Digital glam

Pub date May 25, 2010
WriterCheryl Eddy
SectionFilm Features

Read our full interviews with the beauty gurus here!

VIDEO Back in April 2001, I wrote a Guardian article about home shopping networks. These days, I have a new fascination, no doubt originating in the same part of my brain that latched onto QVC: YouTube’s beauty gurus. I never did pick up any samurai swords from Shop at Home’s knife guy, but I can now do winged eyeliner like never before.

Filming themselves at their kitchen tables and bedroom vanities, the gurus (YT-speak for “expert”) upload opinions on everything from high-end mascara to dollar-store lip gloss. There are “Tag” videos, which get passed around from guru to guru (“Top 10 MAC Eye Shadows”), popular perennials (giveaway videos score high), and “haul” videos, which detail shopping-trip spoils.

Haul videos have earned mainstream media attention, with a recent New York Times story detailing how some women are making mad cash thanks to YouTube’s revenue-sharing partner program. The ultimate success story? Probably Lauren Luke, a.k.a. panacea81, a bubbly Brit who parlayed her YouTube fame into her own makeup line.

While not all gurus make money off YouTube, many have received free products from companies eager to tap into each channel’s unique audience. Late last year, the Federal Trade Commission ruled that “bloggers or other ‘word-of-mouth’ marketers” must disclose their material connections with a company when endorsing its products. You’ll notice many YouTube beauty vids now have FTC disclaimers (“I got this for free …”) accompanied by guru disclaimers (“… but this is my HONEST opinion!”) tucked into the video description box.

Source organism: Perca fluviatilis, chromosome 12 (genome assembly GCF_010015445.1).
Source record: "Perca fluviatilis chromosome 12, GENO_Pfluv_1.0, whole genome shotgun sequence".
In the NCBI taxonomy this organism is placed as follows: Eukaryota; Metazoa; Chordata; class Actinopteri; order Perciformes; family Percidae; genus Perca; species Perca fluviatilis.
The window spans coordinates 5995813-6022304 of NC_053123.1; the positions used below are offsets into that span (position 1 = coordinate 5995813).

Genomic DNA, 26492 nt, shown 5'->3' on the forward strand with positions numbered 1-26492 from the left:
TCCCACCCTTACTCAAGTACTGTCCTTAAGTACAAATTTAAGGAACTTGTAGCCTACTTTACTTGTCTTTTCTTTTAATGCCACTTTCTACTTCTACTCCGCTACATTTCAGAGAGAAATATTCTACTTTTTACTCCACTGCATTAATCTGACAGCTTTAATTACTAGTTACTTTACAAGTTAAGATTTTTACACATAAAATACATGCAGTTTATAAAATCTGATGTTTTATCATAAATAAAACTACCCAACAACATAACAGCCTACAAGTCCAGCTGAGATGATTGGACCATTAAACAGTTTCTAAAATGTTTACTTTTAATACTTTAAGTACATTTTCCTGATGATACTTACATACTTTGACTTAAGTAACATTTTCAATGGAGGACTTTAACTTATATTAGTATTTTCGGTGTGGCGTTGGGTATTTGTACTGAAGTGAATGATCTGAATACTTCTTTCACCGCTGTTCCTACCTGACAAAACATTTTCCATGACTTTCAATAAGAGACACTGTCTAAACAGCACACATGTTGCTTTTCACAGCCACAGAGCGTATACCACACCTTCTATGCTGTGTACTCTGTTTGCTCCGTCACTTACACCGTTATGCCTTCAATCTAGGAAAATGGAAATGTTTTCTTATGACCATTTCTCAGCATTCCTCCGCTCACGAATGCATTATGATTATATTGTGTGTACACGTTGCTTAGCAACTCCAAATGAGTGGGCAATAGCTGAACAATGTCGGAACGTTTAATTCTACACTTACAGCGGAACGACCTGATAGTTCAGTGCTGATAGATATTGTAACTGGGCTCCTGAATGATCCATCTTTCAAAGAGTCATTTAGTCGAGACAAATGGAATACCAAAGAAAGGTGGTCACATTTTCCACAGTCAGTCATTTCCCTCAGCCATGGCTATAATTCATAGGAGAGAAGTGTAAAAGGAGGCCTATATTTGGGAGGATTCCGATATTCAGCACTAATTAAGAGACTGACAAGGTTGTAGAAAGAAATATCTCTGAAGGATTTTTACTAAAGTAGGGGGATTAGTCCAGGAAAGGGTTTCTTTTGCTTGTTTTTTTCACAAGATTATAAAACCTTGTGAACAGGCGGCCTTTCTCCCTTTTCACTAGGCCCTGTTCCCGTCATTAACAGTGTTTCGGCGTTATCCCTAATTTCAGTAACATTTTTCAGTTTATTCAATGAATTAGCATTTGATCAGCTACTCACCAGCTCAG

But them’s semantics. Most gurus, paid and otherwise, also provide tutorials of hair and makeup looks using favorite products. If you’re stressed about appearing professional at a job interview, or sexy on a date, YT gurus have got you covered. And they review everything: if you’ve been waffling over whether to drop $23 on a Nars eye shadow, fear not. Someone on YouTube has already bought it, tested it, and deemed it worthy (or not). The best gurus have the kind of charisma that can transfix thousands of viewers — even when the subject at hand is a 15-minute discussion of nail polish.

YouTuber: Lisa Freemont Street (

What you’ll find on her channel: classy vintage hair and makeup techniques inspired by Old Hollywood and pin-up girls.

Her favorite kind of video to make: “My series called ‘Diamonds and Dames’ consists of requested looks by my viewers, based on their favorite hairstyles [from] classic films. These are the most fun for me because they require the most research. I have to figure out what setting was used to create the style or how to tailor the look to my own hair texture or length. I also include music from the year the film was released, to lend some extra credibility to the video, and I tend to really get into character by the end of filming.”

Her audience: “I have come to realize that my viewers range in age from preteen to octogenarian. I love that! The one thing I hope they take away is that if you enjoy and appreciate a vintage style, you should not let the world’s trends sway you. Stay true to yourself and feel pretty all the time, even if you get a few odd looks along the way.”

Her favorite beauty product: “A plain white concealer stick. It can be used to provide a pale base for eye shadow or as a highlight for brows and cheeks.”

YouTuber: Pursebuzz (

What you’ll find on her channel: upbeat videos offering hair, makeup, and nail advice. Also, her “How to Fake Abs” makeup tutorial has over 13 million views. Respect.